Prince William tackles UK’s role in slavery

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His comments – in a speech at a dinner on the Caribbean Island to mark the Queen’s Platinum Jubilee – came after the Jamaican Prime Minister urged him to address “unresolved” issues. And they echoed those of William’s father Prince Charles, who has previously expressed deep regret for the part Britain played in slavery.

There is growing pressure in Jamaica for reparations and a referendum on ditching the monarchy. Protesters this week demanded an apology at the British High commission.

Shortly after arriving in the country on their Caribbean tour, the Duke and Duchess of Cambridge were mobbed by crowds, chanting: “We love you, we love you.”

But while Prime Minister Andrew Holness welcomed the Royals, he made no bones about wanting to replace them.

He told the Cambridges: “There are issues here which are…unresolved.” Describing Jamaica as a country “proud” of its history and achievements, he added: “We’re moving on and we intend to attain in short order our development goals and fulfil our true ambitions and destiny as an independent, developed, prosperous country.”

William believes it is up to each country to decide if it wants a monarchy.

As Barbados became a republic in November, Charles acknowledged “the appalling atrocity of slavery”, saying “it forever stains our history”.

He also said Britain’s involvement had left an “indelible stain” on the world during a 2018 trip to Ghana – where many people were shipped to a life of slavery across the Atlantic, on boats from the UK. 

Kate delighted by warn Jamaican welcome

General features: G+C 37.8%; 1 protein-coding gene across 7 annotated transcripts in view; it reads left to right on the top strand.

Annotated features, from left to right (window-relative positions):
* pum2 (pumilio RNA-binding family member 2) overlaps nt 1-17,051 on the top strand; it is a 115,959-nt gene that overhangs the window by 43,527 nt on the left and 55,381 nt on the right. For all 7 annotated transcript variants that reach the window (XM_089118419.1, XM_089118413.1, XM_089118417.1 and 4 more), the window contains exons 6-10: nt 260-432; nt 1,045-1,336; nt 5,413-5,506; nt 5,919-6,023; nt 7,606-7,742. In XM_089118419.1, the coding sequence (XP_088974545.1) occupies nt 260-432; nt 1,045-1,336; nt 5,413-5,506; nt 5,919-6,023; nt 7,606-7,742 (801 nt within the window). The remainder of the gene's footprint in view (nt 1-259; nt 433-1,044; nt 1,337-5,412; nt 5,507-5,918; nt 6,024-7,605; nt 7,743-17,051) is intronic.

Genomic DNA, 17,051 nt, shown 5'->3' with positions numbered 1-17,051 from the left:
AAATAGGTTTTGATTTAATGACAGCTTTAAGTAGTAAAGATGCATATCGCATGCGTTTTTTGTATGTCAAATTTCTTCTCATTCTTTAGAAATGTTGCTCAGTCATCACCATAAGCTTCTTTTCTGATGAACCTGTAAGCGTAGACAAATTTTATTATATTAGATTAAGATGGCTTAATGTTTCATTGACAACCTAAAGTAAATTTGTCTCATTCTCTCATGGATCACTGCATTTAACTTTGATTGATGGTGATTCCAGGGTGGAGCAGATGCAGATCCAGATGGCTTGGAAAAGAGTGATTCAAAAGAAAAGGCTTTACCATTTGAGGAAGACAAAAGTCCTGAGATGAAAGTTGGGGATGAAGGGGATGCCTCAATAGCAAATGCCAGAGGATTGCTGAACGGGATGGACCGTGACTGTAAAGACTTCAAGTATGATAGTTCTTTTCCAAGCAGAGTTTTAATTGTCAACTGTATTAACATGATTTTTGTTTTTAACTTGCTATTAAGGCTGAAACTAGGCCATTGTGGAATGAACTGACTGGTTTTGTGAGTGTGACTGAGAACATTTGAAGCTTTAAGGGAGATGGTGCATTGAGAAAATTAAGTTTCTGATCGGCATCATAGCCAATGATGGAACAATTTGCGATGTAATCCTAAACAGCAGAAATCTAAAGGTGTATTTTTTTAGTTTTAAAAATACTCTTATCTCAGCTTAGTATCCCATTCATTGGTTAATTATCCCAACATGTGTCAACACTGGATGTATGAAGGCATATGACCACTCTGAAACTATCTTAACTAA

THE Duchess of Cambridge last night thanked the people of Jamaica, saying she and her husband were “touched by the warmth” the island showed them.

At Shortwood Teachers’ College in Kingston – whose name derives from King’s Town in the reign of William III – Kate beamed as she gave a speech.

She was there to see how teachers are trained to work with parents.

The Duchess, 40, who wore a white McQueen suit and a tangerine Ridley blouse, is on a mission to help give Britain’s under-fives a better chance at a happy life.

And she praised the “passion” involved in the work of Shortwood, which was founded in 1885.

The mother of three said: “By realising the extraordinary impact of early childhood and by learning more about how children grow, think and behave, I truly believe we are on the cusp of one of the biggest opportunities for positive change in generations.”

At an infant school,William, 39, met Natalia Young, who was celebrating her fourth birthday. “My name’s William,” he said, before he asked about her ideal party.

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